Man Who Threatened to "Shoot Every Black Person" at Mizzou Protests Sentenced to Probation

Hunter M. Park will face no jail time for threatening to "shoot every black person I see" during protests that roiled the University of Missouri's Columbia campus last year.

Judge Kevin Crane of Boone County, Mo., sentenced the 20-year-old to three years suspended sentence and five years probation on Thursday, according to multiple reports.

"Hunter is a good person who made a terrible mistake, posted some terrible stuff on the Internet," Park's attorney, Jeffrey Hilbrenner, told Reuters, "but, the Hunter I've gotten to know is a really good person."

"I'm going to stand my ground tomorrow and shoot every black person I see." — Hunter M. Park

In November, Park posted threats to the social media app Yik Yak that earned him a felony charge for making terrorist threats.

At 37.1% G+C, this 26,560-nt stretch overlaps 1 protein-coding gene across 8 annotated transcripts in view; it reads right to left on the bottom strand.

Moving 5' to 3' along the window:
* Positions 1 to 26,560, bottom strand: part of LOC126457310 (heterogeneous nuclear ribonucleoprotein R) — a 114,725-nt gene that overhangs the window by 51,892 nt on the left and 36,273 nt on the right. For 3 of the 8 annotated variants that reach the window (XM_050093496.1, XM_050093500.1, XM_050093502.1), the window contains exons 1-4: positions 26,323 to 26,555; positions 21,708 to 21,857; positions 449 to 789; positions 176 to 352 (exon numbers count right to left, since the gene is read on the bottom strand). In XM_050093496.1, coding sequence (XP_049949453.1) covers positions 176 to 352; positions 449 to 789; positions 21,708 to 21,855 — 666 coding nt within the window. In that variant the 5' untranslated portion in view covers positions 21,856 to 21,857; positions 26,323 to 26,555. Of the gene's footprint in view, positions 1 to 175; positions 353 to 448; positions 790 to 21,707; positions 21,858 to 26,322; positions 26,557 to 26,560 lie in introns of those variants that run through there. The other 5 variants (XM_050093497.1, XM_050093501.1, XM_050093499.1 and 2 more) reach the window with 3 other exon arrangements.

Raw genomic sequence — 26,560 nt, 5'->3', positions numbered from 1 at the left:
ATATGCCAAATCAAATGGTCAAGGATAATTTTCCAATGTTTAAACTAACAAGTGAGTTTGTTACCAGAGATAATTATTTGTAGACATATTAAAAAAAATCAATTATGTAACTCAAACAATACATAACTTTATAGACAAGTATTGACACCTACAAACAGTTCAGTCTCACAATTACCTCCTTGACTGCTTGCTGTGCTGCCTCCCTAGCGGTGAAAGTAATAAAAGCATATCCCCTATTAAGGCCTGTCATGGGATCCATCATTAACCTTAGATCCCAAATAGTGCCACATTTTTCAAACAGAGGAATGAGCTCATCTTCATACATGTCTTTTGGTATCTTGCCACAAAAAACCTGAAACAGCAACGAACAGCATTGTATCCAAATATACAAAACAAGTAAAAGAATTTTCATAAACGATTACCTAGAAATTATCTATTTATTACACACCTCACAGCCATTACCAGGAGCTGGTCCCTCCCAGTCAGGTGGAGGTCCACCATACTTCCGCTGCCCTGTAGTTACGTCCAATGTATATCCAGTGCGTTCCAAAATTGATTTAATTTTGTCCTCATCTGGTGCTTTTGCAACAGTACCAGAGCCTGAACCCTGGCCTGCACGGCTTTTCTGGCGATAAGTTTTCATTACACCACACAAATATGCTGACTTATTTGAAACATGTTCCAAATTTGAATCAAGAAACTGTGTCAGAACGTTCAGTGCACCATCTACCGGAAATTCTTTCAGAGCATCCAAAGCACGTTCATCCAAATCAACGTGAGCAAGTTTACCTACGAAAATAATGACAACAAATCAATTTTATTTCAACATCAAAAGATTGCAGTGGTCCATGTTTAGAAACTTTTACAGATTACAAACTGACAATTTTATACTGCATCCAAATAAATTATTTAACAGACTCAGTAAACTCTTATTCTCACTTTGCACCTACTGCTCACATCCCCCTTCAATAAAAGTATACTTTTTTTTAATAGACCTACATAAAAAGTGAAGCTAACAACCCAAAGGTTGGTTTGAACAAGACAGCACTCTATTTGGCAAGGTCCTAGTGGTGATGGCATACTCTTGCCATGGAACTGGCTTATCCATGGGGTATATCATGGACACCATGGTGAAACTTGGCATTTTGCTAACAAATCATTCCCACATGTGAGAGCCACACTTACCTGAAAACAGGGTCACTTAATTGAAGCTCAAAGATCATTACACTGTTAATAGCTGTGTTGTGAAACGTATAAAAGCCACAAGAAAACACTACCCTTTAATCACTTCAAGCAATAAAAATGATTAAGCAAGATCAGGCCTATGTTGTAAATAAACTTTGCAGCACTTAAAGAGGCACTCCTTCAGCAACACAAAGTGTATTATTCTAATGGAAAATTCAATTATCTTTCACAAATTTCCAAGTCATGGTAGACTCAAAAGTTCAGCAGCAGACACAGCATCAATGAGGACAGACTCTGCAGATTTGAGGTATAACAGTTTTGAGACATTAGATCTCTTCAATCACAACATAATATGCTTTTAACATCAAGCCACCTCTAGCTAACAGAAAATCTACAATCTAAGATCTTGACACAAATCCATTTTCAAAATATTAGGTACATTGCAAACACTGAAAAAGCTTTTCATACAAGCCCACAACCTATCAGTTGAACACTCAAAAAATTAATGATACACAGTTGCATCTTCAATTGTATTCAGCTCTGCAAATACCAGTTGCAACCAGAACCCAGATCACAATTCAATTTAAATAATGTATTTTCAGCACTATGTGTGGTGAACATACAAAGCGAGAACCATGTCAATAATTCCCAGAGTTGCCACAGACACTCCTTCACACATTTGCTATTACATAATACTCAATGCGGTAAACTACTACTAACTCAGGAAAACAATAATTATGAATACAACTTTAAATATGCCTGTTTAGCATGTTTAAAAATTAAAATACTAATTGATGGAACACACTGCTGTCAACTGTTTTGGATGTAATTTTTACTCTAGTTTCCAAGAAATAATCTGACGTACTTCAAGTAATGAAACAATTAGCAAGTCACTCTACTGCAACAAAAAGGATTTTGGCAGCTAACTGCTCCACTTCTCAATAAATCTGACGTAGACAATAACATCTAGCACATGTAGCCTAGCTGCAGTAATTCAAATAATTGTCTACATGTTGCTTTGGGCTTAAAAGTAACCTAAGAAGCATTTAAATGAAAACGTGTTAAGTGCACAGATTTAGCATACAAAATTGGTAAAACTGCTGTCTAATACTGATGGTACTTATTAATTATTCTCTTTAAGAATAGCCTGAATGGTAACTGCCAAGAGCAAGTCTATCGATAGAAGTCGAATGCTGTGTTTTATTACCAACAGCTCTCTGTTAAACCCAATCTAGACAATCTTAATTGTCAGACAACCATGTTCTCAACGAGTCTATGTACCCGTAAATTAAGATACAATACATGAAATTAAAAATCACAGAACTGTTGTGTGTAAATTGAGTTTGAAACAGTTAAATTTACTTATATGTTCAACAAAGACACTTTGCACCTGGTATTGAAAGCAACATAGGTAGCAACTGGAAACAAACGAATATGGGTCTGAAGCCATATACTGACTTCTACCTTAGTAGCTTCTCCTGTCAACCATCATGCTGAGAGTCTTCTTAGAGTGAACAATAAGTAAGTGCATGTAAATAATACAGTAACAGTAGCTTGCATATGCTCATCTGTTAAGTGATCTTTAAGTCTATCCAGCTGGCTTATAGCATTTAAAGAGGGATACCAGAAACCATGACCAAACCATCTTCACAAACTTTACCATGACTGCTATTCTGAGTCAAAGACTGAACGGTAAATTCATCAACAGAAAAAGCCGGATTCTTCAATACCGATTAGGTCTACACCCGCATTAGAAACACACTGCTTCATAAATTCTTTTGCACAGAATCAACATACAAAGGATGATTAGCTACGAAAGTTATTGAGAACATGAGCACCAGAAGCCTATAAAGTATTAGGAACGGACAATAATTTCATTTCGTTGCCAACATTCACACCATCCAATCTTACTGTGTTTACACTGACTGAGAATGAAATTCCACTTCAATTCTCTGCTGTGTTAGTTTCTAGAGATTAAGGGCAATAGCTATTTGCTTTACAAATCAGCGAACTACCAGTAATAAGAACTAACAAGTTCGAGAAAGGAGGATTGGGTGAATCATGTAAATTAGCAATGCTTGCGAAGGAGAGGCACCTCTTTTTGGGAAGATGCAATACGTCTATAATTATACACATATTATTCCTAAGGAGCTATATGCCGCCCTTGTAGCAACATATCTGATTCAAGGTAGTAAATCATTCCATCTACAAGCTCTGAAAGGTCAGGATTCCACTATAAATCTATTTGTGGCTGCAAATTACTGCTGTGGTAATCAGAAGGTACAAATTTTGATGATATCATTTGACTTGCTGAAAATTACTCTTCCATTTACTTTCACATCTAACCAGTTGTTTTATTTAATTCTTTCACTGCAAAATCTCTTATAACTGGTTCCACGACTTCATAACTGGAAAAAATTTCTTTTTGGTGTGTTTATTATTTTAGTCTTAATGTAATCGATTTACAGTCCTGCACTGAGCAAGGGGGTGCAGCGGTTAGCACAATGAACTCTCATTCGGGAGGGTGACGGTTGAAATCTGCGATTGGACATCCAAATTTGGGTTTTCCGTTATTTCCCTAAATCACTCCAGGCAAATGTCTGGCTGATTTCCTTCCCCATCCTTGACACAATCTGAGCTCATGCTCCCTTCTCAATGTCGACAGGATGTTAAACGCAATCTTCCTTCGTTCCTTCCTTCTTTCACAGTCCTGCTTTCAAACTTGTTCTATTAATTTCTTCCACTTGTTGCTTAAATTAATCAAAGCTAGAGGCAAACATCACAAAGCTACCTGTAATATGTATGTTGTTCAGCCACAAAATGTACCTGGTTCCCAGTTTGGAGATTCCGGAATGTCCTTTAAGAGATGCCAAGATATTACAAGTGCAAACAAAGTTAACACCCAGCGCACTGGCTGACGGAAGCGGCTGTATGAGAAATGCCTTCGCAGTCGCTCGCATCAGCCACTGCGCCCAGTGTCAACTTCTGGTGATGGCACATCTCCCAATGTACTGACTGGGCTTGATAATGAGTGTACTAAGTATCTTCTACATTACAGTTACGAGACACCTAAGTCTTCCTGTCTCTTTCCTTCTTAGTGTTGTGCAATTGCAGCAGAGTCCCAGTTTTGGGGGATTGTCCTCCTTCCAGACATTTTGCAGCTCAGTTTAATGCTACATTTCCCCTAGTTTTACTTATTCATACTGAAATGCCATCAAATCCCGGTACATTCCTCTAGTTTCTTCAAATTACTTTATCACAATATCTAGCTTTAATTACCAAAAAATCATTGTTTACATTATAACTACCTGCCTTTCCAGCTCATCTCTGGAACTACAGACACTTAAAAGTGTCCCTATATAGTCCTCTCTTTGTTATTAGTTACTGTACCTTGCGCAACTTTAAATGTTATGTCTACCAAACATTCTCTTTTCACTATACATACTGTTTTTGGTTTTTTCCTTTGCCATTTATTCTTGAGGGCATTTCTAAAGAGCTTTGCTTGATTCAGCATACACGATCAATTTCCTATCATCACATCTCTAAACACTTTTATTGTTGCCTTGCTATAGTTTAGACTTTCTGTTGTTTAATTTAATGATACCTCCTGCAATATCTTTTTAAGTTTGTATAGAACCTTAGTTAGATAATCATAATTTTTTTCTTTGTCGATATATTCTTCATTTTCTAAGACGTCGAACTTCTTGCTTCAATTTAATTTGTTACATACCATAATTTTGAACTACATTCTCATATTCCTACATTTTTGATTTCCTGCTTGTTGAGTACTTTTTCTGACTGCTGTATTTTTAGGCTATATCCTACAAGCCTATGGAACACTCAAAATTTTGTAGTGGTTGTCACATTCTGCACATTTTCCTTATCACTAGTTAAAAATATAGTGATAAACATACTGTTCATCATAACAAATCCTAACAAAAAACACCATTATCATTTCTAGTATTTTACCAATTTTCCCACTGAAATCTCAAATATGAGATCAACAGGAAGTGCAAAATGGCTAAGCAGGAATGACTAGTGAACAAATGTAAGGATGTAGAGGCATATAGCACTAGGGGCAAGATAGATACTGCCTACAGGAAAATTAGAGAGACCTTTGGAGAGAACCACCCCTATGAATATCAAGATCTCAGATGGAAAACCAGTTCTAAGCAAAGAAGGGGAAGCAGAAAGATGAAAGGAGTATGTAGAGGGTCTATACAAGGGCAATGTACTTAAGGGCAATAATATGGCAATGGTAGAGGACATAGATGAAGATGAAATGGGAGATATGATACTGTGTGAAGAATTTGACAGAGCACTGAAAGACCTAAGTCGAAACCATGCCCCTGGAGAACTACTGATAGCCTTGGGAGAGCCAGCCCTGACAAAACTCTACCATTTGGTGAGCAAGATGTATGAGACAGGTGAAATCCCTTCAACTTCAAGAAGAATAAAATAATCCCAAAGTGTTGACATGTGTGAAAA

These included, "I'm going to stand my ground tomorrow and shoot every black person I see," according to the Columbia Daily Tribune.

Protesters at the University of MissouriMichael B. Thomas/Getty Images

"Some of you are alright. Don't go to campus tomorrow," he added in another post. "We're waiting for you at the parking lots," read a third, according to Reuters. "We will kill you."

The threats were a response to student protests over a series of racist incidents on campus.

The bulk of the protests lasted nearly two weeks and included a nine-day hunger strike by Mizzou graduate student Jonathan Butler. Tim Wolfe, the former president of the University of Missouri system, resigned amid accusations from students that he'd handled recent developments on campus inappropriately, including the appearance of racist graffiti in a dorm bathroom, racist and homophobic verbal attacks on the student body president and the erosion of graduate students health care coverage.

Protesters at the University of MissouriMichael B. Thomas/Getty Images

Prosecutors initially recommended three years in prison for Park, but are okay with how things turned out.

"We hoped for some incarceration," Assistant Prosecuting Attorney Brouck Jacobs said, according to the Columbia Daily Tribune, "but the fact that he got a felony conviction over a suspended imposition of sentence is appropriate."

Read more: Why This Black Student Is on Hunger Strike to Get a Missouri Colleges President Fired